Edit…Already bored, but that is just because it is at the wrong level for me…Guess I should have read what it was more carefully…


Both websites seem a little bit too messy :sweat_smile: Do they have videos to work on your listening?

Yar, it’s only really appropriate for A1 - A2. Sorry :pensive:


Both? I do agree, though. They’re a bit early 2000s. That’s why I’m willing to pay for resources, I guess!

I’m not sure they have videos specifically for listening, but you can turn off all of the subtitles on their videos.


The one you shared and the one @plantron shared.

Hum… yeah I guess that’s a possibility :man_shrugging: Thanks anyway.

I’m working through Marugoto A2 right now, and it’s fine. It’s got a lot of opportunity to practice speaking & reading because each section has two conversations in it which introduce the grammar from that section.

One thing I don’t like is it treats things like “new concepts” when they’re just a reskin of an old concept; but as I explore more materials this seems to be a common theme in most books.

It also makes a pathetic attempt at trying to teach you Kanji, but you have WK so who cares.

All in all, I would recommend the Try! series of books over Marugoto any day.

Oh, you also might want to check out the Hirogaru resource? It’s not much, but there are twelve topics on different aspects of Japanese culture which have videos you can watch. But I have no idea what level of Japanese you’re at, so…

1 Like

Studying for N3 currently, though I don’t mind easier or harder content than that. Listening to native speech on Youtube doesn’t seem effective for now, at least.

Well, I don’t know if they’ll be suitable, but the Hirogaru videos do… exist?!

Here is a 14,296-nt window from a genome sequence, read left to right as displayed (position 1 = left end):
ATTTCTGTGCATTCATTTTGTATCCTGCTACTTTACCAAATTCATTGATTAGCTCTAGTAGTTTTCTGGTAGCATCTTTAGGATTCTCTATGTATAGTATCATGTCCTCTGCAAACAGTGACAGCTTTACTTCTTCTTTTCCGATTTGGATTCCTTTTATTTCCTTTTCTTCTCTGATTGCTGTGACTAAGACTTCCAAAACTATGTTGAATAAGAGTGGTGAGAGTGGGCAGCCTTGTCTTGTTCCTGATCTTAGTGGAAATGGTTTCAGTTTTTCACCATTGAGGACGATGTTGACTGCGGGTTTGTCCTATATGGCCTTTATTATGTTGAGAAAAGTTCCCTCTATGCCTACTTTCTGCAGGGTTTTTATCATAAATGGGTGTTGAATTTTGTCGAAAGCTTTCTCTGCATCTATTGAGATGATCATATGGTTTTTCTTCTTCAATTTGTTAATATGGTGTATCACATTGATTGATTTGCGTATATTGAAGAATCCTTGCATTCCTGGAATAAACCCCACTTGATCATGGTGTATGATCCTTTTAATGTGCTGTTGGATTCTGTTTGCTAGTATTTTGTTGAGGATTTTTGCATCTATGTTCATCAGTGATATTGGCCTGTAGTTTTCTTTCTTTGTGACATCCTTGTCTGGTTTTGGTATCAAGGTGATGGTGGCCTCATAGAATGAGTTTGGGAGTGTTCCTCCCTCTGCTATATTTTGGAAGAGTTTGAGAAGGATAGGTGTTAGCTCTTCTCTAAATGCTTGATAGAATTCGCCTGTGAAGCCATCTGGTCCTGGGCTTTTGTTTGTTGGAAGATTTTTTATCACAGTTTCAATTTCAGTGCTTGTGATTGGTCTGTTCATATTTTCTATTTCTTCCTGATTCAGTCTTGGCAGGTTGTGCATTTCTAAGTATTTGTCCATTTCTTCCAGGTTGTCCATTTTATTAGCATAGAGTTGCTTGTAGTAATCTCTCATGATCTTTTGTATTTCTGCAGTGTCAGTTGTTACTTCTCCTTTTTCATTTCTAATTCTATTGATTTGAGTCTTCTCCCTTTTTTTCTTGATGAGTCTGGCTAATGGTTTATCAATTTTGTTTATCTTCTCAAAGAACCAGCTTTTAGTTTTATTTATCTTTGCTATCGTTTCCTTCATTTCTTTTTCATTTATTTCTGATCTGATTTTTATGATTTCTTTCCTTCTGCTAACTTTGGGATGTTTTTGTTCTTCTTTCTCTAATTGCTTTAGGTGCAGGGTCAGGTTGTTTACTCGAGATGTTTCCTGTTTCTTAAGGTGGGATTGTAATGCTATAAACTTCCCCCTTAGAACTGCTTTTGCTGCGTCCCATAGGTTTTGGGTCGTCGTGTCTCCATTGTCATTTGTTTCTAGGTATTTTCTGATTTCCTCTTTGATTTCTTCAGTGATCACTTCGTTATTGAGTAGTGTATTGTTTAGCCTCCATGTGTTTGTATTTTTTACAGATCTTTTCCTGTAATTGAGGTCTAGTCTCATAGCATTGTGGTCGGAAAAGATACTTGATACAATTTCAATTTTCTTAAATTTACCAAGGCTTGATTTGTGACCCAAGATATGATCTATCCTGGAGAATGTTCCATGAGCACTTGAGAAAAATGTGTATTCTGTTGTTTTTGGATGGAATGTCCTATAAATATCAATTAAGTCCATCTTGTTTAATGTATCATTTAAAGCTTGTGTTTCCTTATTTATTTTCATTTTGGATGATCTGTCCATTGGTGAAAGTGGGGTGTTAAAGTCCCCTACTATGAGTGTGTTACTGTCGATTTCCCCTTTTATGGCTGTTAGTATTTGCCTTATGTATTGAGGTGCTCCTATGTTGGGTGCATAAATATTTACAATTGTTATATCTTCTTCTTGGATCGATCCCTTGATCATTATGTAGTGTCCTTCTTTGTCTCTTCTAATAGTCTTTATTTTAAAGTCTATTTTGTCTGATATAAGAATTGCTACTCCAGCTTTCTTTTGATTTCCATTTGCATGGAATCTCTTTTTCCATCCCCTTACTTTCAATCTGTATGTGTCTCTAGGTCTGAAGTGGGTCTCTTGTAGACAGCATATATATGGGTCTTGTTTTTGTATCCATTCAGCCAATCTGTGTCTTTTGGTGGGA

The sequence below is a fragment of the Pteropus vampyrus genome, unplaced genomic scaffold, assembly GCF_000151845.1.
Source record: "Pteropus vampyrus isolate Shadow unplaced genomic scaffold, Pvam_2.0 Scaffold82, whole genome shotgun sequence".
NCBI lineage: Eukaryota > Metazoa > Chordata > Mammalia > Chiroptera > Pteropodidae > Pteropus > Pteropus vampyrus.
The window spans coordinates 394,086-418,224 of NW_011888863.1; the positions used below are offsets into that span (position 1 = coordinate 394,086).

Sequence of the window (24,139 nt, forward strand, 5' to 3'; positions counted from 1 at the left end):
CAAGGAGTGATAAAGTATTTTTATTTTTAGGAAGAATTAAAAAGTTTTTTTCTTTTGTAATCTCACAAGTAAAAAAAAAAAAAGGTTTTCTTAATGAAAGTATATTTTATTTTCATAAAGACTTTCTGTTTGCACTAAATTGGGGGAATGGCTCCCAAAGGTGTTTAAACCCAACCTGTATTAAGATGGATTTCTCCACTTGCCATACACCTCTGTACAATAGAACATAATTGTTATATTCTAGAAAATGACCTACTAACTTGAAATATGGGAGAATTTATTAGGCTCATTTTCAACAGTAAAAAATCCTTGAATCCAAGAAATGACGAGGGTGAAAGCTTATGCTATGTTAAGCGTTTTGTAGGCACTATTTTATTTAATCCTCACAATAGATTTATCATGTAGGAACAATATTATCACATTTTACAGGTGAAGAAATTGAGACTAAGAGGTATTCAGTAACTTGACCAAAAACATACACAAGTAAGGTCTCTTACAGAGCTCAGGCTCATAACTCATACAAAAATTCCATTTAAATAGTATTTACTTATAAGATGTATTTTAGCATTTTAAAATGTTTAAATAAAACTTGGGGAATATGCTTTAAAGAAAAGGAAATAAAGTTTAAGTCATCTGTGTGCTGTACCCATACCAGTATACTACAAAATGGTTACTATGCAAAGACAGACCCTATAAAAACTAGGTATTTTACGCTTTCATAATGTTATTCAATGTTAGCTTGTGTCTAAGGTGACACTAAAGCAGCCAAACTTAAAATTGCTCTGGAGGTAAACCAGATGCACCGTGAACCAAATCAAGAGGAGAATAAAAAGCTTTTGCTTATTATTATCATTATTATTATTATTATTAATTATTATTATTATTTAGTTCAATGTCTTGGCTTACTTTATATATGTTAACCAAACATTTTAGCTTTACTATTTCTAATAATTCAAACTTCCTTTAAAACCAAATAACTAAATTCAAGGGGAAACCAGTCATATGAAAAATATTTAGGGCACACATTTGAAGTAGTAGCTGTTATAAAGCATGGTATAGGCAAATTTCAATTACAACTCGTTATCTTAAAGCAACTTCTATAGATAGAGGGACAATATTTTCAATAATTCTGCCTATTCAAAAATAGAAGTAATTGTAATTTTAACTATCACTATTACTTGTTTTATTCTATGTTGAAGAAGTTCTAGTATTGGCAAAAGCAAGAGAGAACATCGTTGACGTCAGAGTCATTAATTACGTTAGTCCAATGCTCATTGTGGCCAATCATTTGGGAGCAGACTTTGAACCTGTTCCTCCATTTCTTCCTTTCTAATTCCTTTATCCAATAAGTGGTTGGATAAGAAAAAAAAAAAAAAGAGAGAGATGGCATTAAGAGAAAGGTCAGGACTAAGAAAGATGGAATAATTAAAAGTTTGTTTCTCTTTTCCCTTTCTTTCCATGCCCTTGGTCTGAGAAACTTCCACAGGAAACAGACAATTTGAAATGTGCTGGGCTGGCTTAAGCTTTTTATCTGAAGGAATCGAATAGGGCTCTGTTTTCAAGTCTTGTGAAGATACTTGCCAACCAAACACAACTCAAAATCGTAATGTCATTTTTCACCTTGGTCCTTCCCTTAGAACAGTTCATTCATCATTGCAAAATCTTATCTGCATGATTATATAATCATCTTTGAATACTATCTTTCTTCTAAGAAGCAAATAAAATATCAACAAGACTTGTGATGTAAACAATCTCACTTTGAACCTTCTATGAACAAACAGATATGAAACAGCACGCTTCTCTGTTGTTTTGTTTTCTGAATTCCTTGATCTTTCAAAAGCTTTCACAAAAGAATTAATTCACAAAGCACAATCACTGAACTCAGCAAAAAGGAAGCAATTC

You can watch either with or without subtitles, and the associated ‘articles’ with each topic actually also contain transcribed audio clips. They might be too easy and if so there’s probably not that much content, but… It’s a much prettier website than the others?!

1 Like

I just noticed this thread and thought I’d comment since I’ve been studying with Marugoto since September 2016. The reason I’m using that book is that there is a Japan Foundation site in my city (Toronto) and they offered courses using their own materials, naturally.

I can’t say that I really like Marugoto as a book or even as a teaching concept, but I suppose it does the job. I’m currently still using the Marugoto book (Now on A2/B1 or “pre-intermediate”) but in a small private class setting with my former teacher from the Japan Foundation who is very good. I don’t mind using the book outside of the Japan Foundation in a course where the book isn’t the sole focus, and also, I prefer A2/B1 to the previous A2-2 (advanced beginner).)

The strengths of Marugoto from my point of view is that it provides good materials and exercises to strengthen listening, and reading to a lesser degree. In fact, you can register for free at marugoto.org and download all the audio materials for free. I think you could use the book+audio successfully for self-study as long as you were willing to look up confusing parts on the web or in other reference books.

The weaknesses of the Marugoto course (I’m speaking of the classroom/book combo) are more numerous by far than the strengths from my point of view.